Boris Johnson, Amber Rudd, Dominic Raab? Who will be the next prime minister?
If Boris Johnson becomes PM, the most likely outcome is a no-deal Brexit leavened with the rhetoric of past and future glories of the UK. There are better candidates for the job.
There are lots of options for Brexit supporters, but that won't make it an easy choice.
There are more parties than ever running for the European parliament in the UK – but that isn't necessarily a good thing.
The Conservatives need to think beyond Theresa May, and consider once again what it is to be a conservative.
The Labour leader doesn't really want another referendum, he wants an election – and striking a deal with the prime minister makes one less likely.
The party is in deep trouble among several key demographic groups. A Brexit enthusiast at the helm could make that worse.
One wrong turn after another has left the British prime minister cornered.
After a full day with her top team, the prime minister says she wants to thrash out a deal that both she and the opposition can live with.
Quitting Labour and Conservative MPs need to decide where to position themselves if they want to keep their seats. Even then, it's going to be a slog.
Here's what needs to happen if the UK's newest political formation wants to stand in elections as a party.
It doesn't matter that this new formation doesn't have a policy. The very act of striking out alone is a powerful message about the broken system that has landed the UK in this mess.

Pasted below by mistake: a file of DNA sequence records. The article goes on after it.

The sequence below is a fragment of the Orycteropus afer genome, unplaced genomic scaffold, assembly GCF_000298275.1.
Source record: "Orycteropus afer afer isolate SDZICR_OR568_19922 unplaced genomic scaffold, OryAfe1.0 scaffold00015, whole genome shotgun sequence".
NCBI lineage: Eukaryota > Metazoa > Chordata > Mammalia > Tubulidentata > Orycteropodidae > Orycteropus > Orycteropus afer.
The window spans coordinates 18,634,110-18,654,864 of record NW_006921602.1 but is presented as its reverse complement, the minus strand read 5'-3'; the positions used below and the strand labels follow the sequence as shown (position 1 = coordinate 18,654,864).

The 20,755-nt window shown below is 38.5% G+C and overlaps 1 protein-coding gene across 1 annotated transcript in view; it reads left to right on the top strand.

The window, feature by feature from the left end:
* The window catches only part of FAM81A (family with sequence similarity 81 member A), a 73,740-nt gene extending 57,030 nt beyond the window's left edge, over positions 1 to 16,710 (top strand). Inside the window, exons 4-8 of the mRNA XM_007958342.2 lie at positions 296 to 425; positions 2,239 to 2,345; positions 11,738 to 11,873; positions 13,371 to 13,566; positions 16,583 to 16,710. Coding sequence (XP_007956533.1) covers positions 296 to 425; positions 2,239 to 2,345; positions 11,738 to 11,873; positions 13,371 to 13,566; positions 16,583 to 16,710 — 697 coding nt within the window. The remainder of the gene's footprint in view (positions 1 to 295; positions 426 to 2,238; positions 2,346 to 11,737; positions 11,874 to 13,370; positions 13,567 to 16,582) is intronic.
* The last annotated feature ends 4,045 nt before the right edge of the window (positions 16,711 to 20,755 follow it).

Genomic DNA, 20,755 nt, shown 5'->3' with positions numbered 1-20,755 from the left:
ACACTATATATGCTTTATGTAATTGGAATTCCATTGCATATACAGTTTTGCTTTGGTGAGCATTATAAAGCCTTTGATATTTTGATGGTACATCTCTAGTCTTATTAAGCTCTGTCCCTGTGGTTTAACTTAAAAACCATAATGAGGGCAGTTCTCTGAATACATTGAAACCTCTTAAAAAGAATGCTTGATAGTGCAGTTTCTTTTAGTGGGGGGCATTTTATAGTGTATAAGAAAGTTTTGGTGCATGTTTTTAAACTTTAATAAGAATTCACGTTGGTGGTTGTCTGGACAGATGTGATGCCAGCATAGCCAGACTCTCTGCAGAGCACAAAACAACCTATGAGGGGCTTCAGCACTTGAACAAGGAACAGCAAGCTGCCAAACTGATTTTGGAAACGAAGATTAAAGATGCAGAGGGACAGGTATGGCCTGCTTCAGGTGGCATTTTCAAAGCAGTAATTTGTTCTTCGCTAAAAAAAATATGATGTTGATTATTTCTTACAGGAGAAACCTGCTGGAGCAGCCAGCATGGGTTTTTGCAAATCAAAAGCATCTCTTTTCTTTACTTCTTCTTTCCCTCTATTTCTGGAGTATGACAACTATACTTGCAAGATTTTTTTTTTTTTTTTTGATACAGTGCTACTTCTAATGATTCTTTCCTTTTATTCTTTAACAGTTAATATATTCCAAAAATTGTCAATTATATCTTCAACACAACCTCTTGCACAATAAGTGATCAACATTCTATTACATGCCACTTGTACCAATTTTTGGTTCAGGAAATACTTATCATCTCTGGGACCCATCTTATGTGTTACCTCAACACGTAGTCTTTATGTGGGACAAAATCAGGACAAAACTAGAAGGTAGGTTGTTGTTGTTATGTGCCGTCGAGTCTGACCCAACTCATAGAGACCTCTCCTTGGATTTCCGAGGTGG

The Conservative Party might not be able to survive the fallout if May worked with the opposition against her own MPs.
It suddenly looks like the party of government has reached a compromise on its long-held divisions over Europe. But it's more an unseasonal warm spell than a complete thaw.
Fox hunting has been banned in the UK since 2004 – so why is it still happening?
While many staunch Conservatives would see Norway-plus as a 'betrayal', everyone else could probably live with it – unless and until they realise it won't put a stop to free movement.
The EU realises the red lines it needs to meet are now the British parliament's, not Theresa May's.
Looking back, it's a wonder the party is still together after years of arguing about this issue.
The prime minister may have won a vote of no confidence in her leadership, but Theresa May will struggle to get what she needs from Brussels.
The history of Britain's vote to exit from the European Union, known as Brexit, is not a tale of populist resentment toward globalization. It is a top-down story of leaders and elite ideology.